ZIMBABWE’S chrome producers said this week a pricing committee established by the Minerals Marketing Corporation of Zimbabwe (MMCZ) should take a proactive role in addressing serious distortions that have pushed small scale miners to the brink.
Zimbabwe Miners Federation (ZMF) chief executive officer Wellington Takavarasha spoke as miners said following a ban on chrome ore exports in August, prices had plummeted to as low as US$12 per tonne, against international prices of about US$160 per tonne.
Chrome is one of key minerals expected by government to underpin it’s target to build a US$12 billion mining industry by revenue in the next two years, from about US$3 billion currently.
Zimbabwe produced 300 926 tonnes of chrome during the first quarter of this year, compared to 353 669 tonnes during same period in 2020.
Producers say falling output is partly due to poor pricing by mostly Chinese buyers, who have recently set up smelting facilities in Zimbabwe.
“One way to improve chrome trade is to have a vibrant pricing committee,” Takavarasha said.
“There is a pricing committee at the MMCZ, which included ZMF and miners. If they meet regularly, this will go a long way in alleviating some of the pricing problems we currently have. We know of a situation where the prices being offered are very low. It is part of the issue we have lobbied for so that government looks into it,” he said.
This week, chrome miners pleaded with government to put in place measures to safeguard their survival.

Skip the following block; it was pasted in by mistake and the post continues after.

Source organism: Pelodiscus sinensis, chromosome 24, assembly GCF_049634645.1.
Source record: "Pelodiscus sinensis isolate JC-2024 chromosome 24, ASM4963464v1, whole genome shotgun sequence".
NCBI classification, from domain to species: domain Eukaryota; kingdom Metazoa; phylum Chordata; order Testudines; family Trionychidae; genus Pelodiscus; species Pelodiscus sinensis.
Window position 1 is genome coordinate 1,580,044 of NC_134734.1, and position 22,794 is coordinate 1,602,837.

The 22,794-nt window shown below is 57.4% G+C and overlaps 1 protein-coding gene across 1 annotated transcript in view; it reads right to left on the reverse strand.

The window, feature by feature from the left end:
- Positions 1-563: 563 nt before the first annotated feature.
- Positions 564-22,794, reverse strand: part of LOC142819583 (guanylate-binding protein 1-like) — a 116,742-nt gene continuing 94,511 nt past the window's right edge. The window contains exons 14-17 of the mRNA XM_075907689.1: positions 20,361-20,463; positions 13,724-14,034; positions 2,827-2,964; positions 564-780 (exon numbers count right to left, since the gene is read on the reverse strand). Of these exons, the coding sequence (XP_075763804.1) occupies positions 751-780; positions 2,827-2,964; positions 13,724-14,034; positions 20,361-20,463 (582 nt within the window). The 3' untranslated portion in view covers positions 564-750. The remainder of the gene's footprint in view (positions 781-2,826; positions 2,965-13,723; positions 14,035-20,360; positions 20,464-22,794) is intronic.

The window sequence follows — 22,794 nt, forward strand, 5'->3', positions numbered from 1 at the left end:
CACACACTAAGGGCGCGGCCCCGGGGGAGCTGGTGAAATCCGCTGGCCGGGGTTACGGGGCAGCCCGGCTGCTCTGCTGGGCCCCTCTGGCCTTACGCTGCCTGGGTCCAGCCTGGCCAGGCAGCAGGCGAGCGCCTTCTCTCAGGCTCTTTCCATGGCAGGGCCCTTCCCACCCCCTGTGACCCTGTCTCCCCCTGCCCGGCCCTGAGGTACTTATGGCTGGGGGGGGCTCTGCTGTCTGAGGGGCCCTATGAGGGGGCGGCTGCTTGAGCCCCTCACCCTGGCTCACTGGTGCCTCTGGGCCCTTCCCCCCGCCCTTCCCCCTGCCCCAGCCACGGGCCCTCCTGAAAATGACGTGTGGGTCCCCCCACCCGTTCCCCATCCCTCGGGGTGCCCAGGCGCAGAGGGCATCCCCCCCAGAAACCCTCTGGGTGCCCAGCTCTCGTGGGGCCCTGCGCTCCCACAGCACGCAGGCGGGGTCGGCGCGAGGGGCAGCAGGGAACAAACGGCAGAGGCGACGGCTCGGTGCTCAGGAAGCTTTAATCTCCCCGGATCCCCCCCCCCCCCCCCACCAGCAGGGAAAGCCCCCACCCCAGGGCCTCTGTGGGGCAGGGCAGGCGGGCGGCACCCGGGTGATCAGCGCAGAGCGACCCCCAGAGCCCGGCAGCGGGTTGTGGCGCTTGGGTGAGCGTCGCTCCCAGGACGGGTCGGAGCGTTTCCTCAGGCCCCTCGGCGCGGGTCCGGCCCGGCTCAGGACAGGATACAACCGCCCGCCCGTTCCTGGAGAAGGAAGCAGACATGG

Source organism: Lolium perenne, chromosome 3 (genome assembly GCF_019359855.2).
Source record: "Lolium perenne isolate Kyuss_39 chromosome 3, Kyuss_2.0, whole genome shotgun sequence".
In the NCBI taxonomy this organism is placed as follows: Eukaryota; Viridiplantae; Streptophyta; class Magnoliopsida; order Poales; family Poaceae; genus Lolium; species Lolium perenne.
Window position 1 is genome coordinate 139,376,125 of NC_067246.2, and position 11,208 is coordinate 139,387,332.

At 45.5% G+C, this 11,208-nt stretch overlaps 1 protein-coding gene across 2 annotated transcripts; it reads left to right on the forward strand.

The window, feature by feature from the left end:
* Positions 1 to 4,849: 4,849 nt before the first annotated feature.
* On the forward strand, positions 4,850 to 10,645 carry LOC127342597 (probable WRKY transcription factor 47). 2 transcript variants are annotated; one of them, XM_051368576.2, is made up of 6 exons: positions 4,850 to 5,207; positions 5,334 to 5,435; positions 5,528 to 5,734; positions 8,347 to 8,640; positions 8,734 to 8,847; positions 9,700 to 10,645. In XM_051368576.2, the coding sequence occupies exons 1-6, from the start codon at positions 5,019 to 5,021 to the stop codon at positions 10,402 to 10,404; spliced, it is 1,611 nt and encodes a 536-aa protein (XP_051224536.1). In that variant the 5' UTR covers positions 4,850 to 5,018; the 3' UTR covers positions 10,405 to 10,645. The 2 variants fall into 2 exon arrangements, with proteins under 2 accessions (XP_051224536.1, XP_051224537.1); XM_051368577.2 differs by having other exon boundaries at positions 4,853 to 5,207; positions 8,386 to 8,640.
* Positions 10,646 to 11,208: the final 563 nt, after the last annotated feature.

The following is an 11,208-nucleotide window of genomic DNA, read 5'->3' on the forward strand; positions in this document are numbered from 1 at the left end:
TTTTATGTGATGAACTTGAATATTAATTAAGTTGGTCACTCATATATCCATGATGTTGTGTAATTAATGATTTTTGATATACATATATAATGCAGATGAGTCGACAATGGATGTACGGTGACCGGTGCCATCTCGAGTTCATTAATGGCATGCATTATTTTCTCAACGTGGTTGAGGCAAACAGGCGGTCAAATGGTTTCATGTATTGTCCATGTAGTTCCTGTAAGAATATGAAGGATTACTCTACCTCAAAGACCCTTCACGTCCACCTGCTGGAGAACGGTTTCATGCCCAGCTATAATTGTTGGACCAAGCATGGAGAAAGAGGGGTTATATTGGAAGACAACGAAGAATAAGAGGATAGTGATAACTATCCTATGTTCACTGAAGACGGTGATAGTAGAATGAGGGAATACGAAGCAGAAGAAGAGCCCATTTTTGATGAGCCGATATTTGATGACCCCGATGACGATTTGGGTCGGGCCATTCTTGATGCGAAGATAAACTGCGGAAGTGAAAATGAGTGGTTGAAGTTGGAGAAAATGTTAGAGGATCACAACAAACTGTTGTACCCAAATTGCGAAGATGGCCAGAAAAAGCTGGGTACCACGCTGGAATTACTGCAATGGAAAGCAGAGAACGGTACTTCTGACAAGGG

Lucas Shelton, a small-scale chrome miner from Shurugwi, said lower chrome prices continued to be the biggest threat to the survival of producers in Zimbabwe.
“The situation is very bad because small-scale miners are being exploited. The pricing crisis has been compounded by the banning of ore exports. There are 22 smelters in the country and most are owned by the Chinese. Chinese buyers have been given an undue influence because of the chrome ore export ban,” he said.
Zimbabwe is said to have the region’s second biggest chrome fields after South Africa.
But after government opened up the sector to thousands of home grown small scale miners to exploit the resource under its empowerment programmes, there has been an outcry in the past five years, with producers saying their chrome was being underpriced.
Their predicament was worsened by the ban on ore exports in August, which gave buyers more room to dictate prices as the market shrunk.
This view was shared by Munashe Zana, another small-scale miner.
“The situation in the chrome mining industry is worrying,” Zana said.
“Government has been sitting on the chrome mining policy document for too long. If they continue to sit of the policy document, it means our chrome will continue to be sold for a song. We need the chrome mining policy to address our concerns regarding how chrome is traded,” he said.
“Our chrome should be processed hereso that we have a single pricing system, unlike the current system where we have third party buyers buying our chrome for a song. The government should take an initiative to support chrome miners. We do not want free finance. We want to be competitive in extracting chrome. We want the industry to improve with modern technology,” he said. Zimbabwe Independent